If I’m going to buy a book from Amazon I like to read the 1 star reviews first. If those reviews are well thought out, then I tend to avoid the purchase, but if they are rantings and ravings from someone terrified that the book might do some good -then I’m more likely to buy it. I guess I’m a bit contrary like that.
When it came to the Church the history of the bad popes was a lesson in authentic authority for me. There have been some pretty dreadful popes through history. The Church hierarchy reached a real low during the Avignon papacy, and didn’t really recover until well after Trent. We have been truly blessed over the last two hundred years to have a bunch of truly good and holy popes, but goodness me the Church had muck all over the shoes of the fisherman before that.
How, you may wonder, did the dark days of the papacy help me on my quest to discover truth and authentic authority? Not one of these bad popes ever promulgated something against the Truth. They may have been awful sinners, but they never tried to rule their sins legitimate. The nearest we come in 2000 years to any Pope trying to get his own views accepted as authoritative is Pope Sixtus V and his badly translated and generally inaccurate Bible. He suddenly fell ill and died before he could promulgate it. But even that has been considered a non-event by thorough historians, presumably because it didn’t happen.
However, the next question I had over these bad popes was how Jesus’ promise not to leave His people orphans was fulfilled. If the Catholic Church really is His Church, He promised to ensure proper parenting for the sheep and lambs.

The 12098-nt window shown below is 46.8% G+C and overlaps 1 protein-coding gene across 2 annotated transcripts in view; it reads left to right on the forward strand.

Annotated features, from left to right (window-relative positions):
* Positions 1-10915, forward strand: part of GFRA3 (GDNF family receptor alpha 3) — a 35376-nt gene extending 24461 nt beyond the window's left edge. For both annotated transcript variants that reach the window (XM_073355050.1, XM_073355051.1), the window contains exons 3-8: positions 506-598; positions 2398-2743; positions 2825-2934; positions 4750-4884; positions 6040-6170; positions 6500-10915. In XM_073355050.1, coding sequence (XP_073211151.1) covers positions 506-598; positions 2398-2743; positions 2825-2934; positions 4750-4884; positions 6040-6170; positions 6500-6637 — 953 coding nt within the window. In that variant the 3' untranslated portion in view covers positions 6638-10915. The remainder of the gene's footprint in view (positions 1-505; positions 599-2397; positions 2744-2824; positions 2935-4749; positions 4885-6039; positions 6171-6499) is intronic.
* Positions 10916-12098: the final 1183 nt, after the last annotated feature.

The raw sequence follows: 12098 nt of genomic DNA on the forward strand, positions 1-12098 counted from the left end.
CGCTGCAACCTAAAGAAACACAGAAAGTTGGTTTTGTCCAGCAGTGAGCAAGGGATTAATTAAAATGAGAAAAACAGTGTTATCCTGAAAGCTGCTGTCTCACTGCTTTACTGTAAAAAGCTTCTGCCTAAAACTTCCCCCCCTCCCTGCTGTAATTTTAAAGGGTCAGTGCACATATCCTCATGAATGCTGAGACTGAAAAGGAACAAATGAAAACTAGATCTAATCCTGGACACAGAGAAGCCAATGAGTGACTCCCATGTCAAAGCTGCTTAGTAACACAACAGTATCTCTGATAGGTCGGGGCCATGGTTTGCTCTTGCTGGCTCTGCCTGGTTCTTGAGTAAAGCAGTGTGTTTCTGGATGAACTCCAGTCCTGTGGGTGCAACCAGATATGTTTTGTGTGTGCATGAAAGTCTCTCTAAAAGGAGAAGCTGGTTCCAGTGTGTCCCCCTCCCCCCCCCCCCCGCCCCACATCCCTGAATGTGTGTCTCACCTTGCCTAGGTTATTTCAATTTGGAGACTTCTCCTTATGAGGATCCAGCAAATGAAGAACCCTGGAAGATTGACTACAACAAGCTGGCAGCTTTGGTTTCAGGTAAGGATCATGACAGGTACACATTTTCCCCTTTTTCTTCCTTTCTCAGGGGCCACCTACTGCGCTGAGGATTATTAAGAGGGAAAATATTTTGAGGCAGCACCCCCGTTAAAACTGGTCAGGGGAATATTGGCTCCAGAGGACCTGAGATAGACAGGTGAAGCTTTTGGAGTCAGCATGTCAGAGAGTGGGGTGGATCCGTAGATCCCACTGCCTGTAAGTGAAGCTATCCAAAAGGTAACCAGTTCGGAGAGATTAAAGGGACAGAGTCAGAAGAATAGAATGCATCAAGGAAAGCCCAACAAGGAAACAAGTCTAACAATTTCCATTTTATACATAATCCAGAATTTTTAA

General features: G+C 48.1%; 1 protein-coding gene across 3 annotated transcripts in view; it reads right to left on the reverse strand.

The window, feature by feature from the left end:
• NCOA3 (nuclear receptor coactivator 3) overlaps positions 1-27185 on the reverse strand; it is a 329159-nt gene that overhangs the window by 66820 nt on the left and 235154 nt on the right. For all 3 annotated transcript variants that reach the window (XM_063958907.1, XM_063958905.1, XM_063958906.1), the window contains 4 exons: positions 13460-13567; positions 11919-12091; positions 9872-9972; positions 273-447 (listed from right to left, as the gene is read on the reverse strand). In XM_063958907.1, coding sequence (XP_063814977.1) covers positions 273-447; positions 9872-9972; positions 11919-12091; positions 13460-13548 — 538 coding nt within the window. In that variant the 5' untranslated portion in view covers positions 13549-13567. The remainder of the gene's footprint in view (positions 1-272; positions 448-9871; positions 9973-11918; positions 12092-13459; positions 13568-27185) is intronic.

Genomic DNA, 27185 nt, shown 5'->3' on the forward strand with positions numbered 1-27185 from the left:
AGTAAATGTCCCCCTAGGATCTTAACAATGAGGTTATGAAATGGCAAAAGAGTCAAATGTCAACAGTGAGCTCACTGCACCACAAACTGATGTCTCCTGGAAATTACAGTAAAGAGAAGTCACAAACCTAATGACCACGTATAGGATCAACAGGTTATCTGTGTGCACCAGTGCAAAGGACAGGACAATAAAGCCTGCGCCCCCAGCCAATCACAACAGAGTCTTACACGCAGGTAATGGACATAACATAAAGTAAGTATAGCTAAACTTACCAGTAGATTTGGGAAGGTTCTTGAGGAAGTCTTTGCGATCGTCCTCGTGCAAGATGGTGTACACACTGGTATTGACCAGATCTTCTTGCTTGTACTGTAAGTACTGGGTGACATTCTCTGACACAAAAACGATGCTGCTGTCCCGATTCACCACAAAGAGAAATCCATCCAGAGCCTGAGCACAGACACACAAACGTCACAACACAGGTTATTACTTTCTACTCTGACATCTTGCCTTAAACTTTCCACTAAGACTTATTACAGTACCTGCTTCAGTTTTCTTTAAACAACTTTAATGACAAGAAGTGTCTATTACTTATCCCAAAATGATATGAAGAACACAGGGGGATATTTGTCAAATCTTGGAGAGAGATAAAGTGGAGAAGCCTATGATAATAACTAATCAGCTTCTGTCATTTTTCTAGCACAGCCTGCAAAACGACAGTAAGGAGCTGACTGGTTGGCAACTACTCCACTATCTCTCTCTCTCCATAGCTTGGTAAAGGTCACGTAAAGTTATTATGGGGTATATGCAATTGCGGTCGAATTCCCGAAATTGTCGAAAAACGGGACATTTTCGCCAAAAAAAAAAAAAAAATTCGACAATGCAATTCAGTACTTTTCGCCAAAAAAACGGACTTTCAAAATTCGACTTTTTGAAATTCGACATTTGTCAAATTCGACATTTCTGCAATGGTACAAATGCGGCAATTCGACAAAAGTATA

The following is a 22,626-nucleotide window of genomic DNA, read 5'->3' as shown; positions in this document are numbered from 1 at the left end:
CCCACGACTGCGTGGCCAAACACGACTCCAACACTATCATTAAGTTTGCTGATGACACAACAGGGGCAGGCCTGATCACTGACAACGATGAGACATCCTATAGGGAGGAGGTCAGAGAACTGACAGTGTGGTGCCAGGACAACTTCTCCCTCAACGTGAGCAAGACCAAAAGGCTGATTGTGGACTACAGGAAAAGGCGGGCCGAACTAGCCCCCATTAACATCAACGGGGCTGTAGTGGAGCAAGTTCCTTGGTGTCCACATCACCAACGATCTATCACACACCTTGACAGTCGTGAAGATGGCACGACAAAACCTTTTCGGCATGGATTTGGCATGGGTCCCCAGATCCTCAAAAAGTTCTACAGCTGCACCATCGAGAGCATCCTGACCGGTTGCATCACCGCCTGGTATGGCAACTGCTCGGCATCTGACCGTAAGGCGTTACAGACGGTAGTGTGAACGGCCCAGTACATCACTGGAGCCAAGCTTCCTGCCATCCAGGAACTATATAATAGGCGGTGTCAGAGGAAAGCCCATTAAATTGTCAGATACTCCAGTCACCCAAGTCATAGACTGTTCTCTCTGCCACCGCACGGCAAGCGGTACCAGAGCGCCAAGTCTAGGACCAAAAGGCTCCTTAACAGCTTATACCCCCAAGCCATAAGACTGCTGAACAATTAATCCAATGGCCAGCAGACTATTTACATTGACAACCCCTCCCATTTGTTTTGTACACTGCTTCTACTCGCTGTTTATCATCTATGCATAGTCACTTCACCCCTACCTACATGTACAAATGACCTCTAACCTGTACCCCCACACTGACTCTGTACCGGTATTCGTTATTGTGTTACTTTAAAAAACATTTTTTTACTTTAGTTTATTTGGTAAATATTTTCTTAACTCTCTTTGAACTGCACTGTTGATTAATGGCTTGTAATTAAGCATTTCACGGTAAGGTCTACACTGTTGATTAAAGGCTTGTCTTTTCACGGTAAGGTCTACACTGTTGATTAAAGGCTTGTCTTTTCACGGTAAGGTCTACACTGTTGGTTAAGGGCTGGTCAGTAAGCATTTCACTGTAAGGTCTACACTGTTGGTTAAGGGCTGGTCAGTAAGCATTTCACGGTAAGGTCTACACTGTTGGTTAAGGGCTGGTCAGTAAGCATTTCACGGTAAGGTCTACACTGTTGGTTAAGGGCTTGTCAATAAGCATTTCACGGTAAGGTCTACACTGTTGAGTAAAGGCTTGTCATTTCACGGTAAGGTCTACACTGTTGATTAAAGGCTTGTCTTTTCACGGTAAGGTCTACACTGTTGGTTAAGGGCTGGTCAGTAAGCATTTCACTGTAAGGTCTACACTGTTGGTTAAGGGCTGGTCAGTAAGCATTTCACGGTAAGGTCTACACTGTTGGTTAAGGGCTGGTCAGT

Bad, or absent popes, corrupt self serving Cardinals and bishops and priests who were not up to much must have left the ordinary people feeling very much orphaned. So what was God going to do about that? Where was His Church then?
I hit a bit of a wall here at first. You see, as a child I had been given those unbelievably sloppy little saint stories that leave you gasping for insulin. It put me off reading anything about saints at all. But then I discovered a couple of things (and I can’t remember how exactly). I learned that the soldier Ignatius Loyola had a conversion after reading the lives of the saints while recovering from his leg being blasted by a cannon ball. How on earth did a tough Spanish soldier find God among all that slop and fluff, I wondered? He had obviously had access to different saint stories than I had.
And then I stumbled on Louis de Wohl. At the same time I met a tiny Bridgetine Mother who told the story of St Bridget – and I was hooked. God HAD provided parents when the Fathers of the Church went AWOL. He gave the most powerful mothers we could ever hope for in St. Bridget and her daughter St Katherine and then the amazing St. Catherine of Siena. He gave us little father’s in St Francis of Assisi and St. Dominic, and of course He gave us a limping Spanish soldier in St. Ignatius of Loyola. There were so many holy men and women around this supernova saints that the Church and her people were steered through the storm tossed waters even while those supposed to be in Persona Christie were asleep at the tiller.
No other Christian church or community or any other faith for that matter has produced people of the calibre of my own St. Bridget and the astonishingly brightly shining St Catherine of Siena. And these were just two of the deeply holy, God strengthened and intelligent people that are fruits of the Church. If I was going elsewhere for truth I had to find people better God-guided than them. And I never have.
During my dive into history and the lives of the saints my innocence about Catholic and other Christian writers took a beating. Byrne had simply made things up in her book Women at the Altar. There never were any ordained women; the role, power and strength of women in the Church was in how they reflected the Bride. God, decided the role for women and it was a truly fulfilling and dignified one. The women saints were a powerful witness to me that I could turn to them and that women as nuns, sisters, wives and mothers had a place in Christ’s Kingdom.
But realising that even Christians would tell down right porkies in their books made me pray very hard for discernment. And it made me double check and look further into all the history I was reading.